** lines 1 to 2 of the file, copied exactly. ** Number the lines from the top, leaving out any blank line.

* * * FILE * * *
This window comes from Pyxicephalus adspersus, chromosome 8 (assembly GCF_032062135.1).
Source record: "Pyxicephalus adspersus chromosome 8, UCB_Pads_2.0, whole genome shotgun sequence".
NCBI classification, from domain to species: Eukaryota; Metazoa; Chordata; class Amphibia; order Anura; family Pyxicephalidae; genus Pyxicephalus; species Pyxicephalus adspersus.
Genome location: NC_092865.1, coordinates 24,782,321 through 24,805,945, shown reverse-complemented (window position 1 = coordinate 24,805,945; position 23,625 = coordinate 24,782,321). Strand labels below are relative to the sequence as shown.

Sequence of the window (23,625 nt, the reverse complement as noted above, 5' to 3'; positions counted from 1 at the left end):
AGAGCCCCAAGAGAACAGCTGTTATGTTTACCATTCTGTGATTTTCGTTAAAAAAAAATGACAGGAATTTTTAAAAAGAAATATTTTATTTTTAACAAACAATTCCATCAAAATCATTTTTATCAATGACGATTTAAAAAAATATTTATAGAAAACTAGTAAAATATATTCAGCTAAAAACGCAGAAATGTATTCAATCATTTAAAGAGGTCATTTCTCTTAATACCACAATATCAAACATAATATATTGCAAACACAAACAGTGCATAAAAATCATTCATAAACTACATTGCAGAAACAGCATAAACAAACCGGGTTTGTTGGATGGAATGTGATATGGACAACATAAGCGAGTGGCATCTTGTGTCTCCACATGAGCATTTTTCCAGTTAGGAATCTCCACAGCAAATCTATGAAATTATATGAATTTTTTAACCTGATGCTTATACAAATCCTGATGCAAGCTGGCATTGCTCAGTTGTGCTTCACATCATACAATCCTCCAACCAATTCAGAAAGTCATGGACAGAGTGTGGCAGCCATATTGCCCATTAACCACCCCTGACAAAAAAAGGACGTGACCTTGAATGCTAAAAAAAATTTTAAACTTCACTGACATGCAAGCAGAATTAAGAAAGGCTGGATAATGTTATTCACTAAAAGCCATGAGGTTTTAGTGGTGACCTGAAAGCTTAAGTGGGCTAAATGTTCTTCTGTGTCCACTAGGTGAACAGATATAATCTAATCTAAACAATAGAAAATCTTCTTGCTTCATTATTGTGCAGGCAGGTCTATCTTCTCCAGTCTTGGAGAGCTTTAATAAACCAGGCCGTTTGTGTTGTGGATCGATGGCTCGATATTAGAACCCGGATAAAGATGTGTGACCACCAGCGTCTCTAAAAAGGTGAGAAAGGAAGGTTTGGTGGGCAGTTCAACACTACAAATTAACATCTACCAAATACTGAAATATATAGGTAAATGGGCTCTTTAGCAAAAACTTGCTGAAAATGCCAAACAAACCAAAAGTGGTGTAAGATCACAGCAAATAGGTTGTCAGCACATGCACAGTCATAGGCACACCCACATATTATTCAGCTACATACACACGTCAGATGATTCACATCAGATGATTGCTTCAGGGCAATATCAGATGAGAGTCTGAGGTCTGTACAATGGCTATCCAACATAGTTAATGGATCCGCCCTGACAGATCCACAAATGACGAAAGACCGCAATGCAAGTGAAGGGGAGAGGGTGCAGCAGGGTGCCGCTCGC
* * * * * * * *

This window comes from Pyxicephalus adspersus, chromosome 8 (assembly GCF_032062135.1).
Source record: "Pyxicephalus adspersus chromosome 8, UCB_Pads_2.0, whole genome shotgun sequence".